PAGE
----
My intention at the moment is to create an outline view of where I believe we are in history. I’m not going to delve into any particular aspect in detail on this first pass. It will seem that I’m passing along some controversial ideas in a rather offhand way. But I want to get up to the present day before working my way back again. It’s hard to keep people’s attention on the Internet.
Before picking apart the entity we call Christianity, I need to establish who I believe Jesus was. There is no figure in the history of the West who’s more polarizing and less understood by both his adherents and those who disparage him. If you go to the New Age section of a bookstore, you’ll find books with a lot of farfetched ideas about Christ. For example, some have noticed parallels between Jesus’ and Buddha’s teachings, so they theorize about Jesus’ lost years, when he supposedly traveled to India to study Buddhism. Many will take what I have to say here as being much in the same vein. But my ideas here are not idiosyncratic. Others have said what I’m saying, but it gets drowned out in the fight between those who believe Jesus was the only son of God sent here to save mankind from their sins, and those who believe it’s all just a bunch of oppressive bullshit that’s not worth thinking about.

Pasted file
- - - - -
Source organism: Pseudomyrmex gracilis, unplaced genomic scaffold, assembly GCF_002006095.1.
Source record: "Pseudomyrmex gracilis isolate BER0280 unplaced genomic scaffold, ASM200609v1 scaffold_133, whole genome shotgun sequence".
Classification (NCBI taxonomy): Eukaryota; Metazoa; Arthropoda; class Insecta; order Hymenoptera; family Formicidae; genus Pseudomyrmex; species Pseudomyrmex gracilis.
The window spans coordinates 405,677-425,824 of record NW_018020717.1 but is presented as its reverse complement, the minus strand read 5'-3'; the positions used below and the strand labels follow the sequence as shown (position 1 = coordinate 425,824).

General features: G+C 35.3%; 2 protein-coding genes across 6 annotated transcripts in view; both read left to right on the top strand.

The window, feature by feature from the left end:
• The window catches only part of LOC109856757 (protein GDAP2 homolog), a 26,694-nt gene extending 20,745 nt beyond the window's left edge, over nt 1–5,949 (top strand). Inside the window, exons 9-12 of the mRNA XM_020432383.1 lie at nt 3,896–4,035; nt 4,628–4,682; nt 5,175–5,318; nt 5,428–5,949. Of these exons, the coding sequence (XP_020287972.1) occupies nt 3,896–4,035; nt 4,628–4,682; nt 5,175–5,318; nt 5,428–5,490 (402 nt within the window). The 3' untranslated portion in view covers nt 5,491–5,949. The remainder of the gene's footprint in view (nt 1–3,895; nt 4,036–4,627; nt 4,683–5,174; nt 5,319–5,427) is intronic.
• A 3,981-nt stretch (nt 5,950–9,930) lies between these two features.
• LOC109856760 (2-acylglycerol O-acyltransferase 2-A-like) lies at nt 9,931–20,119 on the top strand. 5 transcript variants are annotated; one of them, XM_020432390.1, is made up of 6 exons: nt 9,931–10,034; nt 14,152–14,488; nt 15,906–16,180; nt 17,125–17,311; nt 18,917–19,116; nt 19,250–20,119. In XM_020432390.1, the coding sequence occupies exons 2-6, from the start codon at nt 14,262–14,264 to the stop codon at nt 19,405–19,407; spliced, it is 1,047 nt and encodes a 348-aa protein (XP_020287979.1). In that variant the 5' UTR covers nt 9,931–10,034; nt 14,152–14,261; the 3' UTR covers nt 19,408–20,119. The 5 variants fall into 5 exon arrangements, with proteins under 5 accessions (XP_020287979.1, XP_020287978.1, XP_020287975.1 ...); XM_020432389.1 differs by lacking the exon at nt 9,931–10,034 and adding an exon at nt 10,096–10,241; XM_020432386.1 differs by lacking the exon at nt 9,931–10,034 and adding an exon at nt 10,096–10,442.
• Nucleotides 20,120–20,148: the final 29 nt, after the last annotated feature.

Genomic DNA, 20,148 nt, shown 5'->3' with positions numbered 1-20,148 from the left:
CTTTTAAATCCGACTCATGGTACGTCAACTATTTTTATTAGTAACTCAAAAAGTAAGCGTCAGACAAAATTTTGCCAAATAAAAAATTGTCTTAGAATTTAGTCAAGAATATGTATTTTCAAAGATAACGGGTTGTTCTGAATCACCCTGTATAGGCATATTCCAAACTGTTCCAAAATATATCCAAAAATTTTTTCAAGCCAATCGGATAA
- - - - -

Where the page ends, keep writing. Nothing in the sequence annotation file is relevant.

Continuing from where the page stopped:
If you strip the mythology out of the Bible what you have left is the teachings of a sage—the same teachings as transmitted by Buddha, Lao Tzu, Dogen, Hui Neng, and others. A sage is someone who has attained enlightenment, and the sage’s teachings are instructions on how to liberate oneself from the ego. That’s what religion is really about, although it persistently gets lost in the misrepresentations by followers who didn’t go all the way. Whenever something that calls itself religion dedicates itself to something other than enlightenment, it’s not real religion. So, again, if you strip away the mythology, Jesus is telling people to abandon the pursuit of success in this world, to give up your home, your old set of friends, the means of making a living, and instead to devote yourself to a life of focused inner search (the kingdom of heaven is within), total honesty, constant fairness in your dealings, fasting. You’re not supposed to try to satisfy your needs through your own efforts. Anything you actually need will be given to you without you going to look for it. It’s all very explicit. It’s a spiritual path. But it’s not taught by the churches because they got distracted by the mythology. From what I’ve seen, the more people believe in the mythology, the less attention they pay to the teachings.
Buddha and Christ walked the same path and taught the same things. They were both homeless wanderers who lived off the alms of others. Karma is the same thing as “as you sow so shall you reap.” Jesus didn’t have to go to India to learn about it. It’s a universal understanding inherent within all of us. Some people say, “But Buddhism is atheistic” (many Buddhists say so), while Christ taught about God the Father. I think that’s a big misunderstanding, which I’ll take up in a future post.